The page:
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Warming Waters Linked to Northeast Seagrass Die-offs

Since Paula and Len Boutin moved into their house on Massachusetts’s Weweantic River more than a decade ago, they’ve ambled down to their dock to sample and test the water hundreds of times. “We just feel we’re helping out the environment,” Len said.

The river drains into Buzzards Bay, where eelgrass holds sand in place on bay floors and shelters young finfish, scallop larvae and other wildlife. But the eelgrass is wasting away — and new analysis of two decades of summertime monitoring by the Boutins and more than 1,000 other volunteers suggests rapid warming could be a culprit.

A patch of eelgrass in Buzzards Bay.
Credit: Buzzards Bay Coalition

Waterways are warming worldwide as oceans absorb most of the energy trapped by greenhouse gas pollution. Changes in ocean circulation triggered by climate change are also washing tropical currents further north along the East Coast, resulting in more rapid regional warming.

The analysis of data gathered from 1992 through 2013 found widespread warming and declining water quality throughout Buzzards Bay, a shallow estuary near Cape Cod popular in the summertime but tainted by pollution. Nitrogen pollution was found to have worsened in some parts of the bay, but not everywhere.

The valleys and ridges that were etched into Buzzards Bay’s coastlines by the expansion and retreat of glaciers manifest as a string of small bays around the edges of a greater one.

Buzzards Bay Coalition volunteer Nancy Spindler samples water in the Paskamansett River.
Credit: Buzzards Bay Coalition

“The coastline is made up of small coastal embayments, and each one has has a distinct watershed,” said Woods Hole Oceanographic Institution researcher Jennie Rheuban, who helped analyze the volunteers’ water quality measurements. “We were surprised to find that, across the board, every watershed has warmed over the summer.”

The water sampling is coordinated by the nonprofit Buzzards Bay Coalition. Findings from the new analysis, which drew on the analytical might of Rheuban’s larger organization, were published this month in the journal Biogeosciences.

Seagrass beds have been declining across Massachusetts in recent decades, following recoveries from a virulent wasting disease that struck them in the early 1930s. Similar trends have been detected throughout New England, jeopardizing wildlife and ecosystems.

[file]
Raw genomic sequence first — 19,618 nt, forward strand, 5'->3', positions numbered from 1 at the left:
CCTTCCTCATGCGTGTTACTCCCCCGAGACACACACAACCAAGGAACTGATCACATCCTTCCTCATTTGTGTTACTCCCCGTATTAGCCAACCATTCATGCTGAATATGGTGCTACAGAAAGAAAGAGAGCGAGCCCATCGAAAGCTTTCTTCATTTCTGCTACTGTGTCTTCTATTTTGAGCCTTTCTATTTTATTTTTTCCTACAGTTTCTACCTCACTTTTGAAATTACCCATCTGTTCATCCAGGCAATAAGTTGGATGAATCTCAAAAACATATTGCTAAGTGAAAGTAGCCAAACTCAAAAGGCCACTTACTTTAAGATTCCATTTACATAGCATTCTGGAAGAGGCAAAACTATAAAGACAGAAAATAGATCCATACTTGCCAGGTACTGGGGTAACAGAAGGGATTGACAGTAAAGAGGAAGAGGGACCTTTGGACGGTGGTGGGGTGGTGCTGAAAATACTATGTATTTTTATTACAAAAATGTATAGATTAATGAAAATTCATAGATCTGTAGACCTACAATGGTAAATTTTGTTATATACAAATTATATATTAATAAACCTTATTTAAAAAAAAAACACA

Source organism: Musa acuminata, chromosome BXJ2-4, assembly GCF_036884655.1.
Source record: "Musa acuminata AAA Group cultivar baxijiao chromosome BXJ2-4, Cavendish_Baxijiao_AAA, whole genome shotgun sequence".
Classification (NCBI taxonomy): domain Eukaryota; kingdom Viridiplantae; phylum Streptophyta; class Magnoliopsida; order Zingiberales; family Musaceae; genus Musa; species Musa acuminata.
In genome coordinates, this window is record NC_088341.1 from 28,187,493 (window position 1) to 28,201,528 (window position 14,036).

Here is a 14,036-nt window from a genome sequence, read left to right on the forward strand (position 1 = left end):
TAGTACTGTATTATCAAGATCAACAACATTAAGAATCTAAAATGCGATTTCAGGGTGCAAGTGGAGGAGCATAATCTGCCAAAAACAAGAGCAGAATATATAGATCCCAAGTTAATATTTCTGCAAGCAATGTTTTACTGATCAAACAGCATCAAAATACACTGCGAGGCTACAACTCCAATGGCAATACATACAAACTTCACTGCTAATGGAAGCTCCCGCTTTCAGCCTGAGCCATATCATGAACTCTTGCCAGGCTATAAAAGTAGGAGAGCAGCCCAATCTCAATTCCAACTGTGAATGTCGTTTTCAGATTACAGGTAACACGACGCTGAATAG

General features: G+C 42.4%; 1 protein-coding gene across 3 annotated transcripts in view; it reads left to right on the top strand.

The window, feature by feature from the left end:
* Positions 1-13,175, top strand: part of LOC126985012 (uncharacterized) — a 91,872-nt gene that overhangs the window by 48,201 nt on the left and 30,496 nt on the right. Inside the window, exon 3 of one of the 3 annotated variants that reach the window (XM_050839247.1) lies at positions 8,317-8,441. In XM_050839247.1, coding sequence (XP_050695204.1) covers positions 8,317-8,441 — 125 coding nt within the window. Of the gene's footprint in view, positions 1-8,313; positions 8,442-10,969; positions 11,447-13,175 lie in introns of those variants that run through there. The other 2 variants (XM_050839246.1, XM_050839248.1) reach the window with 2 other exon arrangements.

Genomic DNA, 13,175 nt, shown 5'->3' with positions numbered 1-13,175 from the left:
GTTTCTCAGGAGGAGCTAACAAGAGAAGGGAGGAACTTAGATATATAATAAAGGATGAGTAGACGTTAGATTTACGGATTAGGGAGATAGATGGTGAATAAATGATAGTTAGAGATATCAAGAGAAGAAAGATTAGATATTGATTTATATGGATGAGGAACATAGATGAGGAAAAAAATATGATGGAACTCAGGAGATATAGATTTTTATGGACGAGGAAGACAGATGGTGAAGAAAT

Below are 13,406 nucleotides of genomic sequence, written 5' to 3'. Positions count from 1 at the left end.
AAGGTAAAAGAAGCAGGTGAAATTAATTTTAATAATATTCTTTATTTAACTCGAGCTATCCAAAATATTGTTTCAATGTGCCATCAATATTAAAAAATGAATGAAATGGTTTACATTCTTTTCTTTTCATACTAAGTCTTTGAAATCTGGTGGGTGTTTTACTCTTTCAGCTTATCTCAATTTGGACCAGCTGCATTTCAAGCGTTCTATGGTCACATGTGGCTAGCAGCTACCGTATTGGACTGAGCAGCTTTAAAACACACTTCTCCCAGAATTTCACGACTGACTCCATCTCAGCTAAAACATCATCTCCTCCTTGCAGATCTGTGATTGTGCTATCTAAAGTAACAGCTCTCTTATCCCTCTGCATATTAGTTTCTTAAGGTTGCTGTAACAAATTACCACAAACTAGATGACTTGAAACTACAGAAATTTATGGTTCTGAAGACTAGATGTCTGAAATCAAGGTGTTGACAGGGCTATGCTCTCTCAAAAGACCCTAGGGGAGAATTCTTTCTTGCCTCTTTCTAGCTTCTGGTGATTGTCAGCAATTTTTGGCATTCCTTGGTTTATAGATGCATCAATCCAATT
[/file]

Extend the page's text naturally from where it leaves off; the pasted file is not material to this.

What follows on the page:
As in other places, the seagrass beds in Buzzards Bay are being shaded out by worsening algae, and the analysis confirmed that algae blooms have been getting worse. The blooms feed on nutrients that wash into the water from septic systems, wastewater treatment plants, farms and fertilized lawns.

After the algae die and sink, oxygen levels frequently decline in the surrounding waters, further threatening the eelgrass.

The new analysis found that algae populations continued to grow in some embayments even as nitrogen levels stopped increasing. That suggests something else has been fueling algae’s continued buildup.

“We don’t really have enough information in the dataset to say this is causing this absolutely, but the patterns are indicative that this regional warming is likely a part of what might be causing the change in water quality,” Rheuban said.

Average yearly warming at Buzzards Bay shorelines from 1992 to 2013, in centigrade.
Credit: Rheuban et al., Long-term trends in Buzzards Bay water quality, Biogeosciences, 13, 253–265, 2016.

The analysis indicates that Buzzards Bay waters warmed nearly 2°C (more than 3°F) during the two decades studied. That rate of warming was described as “rapid” by Rheuban.

The finding of apparent temperature impacts on Buzzards Bay water quality “wasn’t great news,” said Rachel Wisniewski Jakuba, the science director at the Buzzards Bay Coalition. “But it’s better to have the information now than in 10 years, when a lot of planning had gone in place without taking into account the importance of temperature.”

Jakuba’s nonprofit has been pushing towns to build and improve water treatment plants to try reduce the amount of nitrogen flowing into waterways from septic systems. Given the new findings, she said “it’s critical that we move faster.”

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